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From a story on the subject: The chatbot, tested recently in Seattle, Atlanta, and Washington D.C., lurks behind fake online ads for sex posted by nonprofits working to combat human trafficking, and responds to text messages sent to the number listed.However, the pair seem to have been hastily removed after they started spitting out answers that might have made for uncomfortable reading in the Chinese government.Before it was pulled from QQ, Microsoft's Xiaobing reportedly told users that its "China dream is to go to America".Later on – after the bots had been disappeared from the site – a test version of Baby Q, available on its developer Turing Robot's website, was asked whether it loved the Communist Party. "No." Although Xiaobing's AI is probably not advanced enough to sense that its previous pro-USA stance had rocked the boat, it avoided the question entirely."I'm having my period, wanna take a rest," it is said to have responded.
Last March, within hours of being introduced to the delightful world of Twitter, Tay had descended into a racist, sexist troll, going from saying it was "stoked to meet u" to informing users: "I fucking hate feminists and they should all die and burn in hell." If Xiaobing has had greater success – it was launched back in 2014 and has around 40 million users in China and Japan – this has been put down to the tight grip Beijing has on its social media platforms.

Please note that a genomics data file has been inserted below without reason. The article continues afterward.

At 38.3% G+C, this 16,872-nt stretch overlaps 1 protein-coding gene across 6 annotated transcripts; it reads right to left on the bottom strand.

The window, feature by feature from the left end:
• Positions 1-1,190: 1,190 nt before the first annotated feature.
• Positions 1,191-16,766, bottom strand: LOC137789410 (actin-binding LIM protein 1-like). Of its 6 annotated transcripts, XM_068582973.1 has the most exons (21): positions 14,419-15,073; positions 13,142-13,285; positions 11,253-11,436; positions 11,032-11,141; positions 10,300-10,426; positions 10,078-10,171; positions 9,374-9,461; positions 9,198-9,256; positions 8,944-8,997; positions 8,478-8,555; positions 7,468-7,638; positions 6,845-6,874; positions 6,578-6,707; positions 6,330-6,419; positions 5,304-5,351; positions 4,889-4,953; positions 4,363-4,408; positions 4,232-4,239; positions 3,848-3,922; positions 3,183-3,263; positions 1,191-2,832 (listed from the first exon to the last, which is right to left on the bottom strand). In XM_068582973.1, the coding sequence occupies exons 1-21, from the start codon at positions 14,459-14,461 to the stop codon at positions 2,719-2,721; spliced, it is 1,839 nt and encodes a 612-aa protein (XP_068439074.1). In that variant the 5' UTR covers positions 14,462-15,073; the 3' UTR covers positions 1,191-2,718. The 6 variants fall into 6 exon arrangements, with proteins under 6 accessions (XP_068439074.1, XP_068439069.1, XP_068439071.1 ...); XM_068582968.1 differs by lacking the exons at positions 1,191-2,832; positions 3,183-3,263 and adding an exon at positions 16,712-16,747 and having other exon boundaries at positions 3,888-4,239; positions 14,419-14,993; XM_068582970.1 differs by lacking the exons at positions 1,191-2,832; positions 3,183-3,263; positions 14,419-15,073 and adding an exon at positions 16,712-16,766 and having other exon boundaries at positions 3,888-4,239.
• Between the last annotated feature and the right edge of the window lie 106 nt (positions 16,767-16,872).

Basically, there are several options available to the prospective new botmaster for creating a new chatbot, and while I can’t cover every option here, I’ll try to briefly cover some of the more popular options, citing advantages and disadvantages of each.
Then I’ll outline a couple of brief, step by step guides to setting up your own chatbot; one of them a stand-alone bot app, and the other one a web-based chatbot. The two main “types” of chatbots are “stand-alone” applications, where the chatbot runs on a single computer, and web-based, which run on a remote server, and are (generally) able to be reached by the general public through a web page.
Two chatbots have reportedly been removed from Chinese messaging app QQ after issuing distinctly unpatriotic answers.
According to the Financial Times, chatbots Baby Q and Xiaobing (or Xiaoice) had been available to some of the 800 million users of Tencent's app QQ until Wednesday.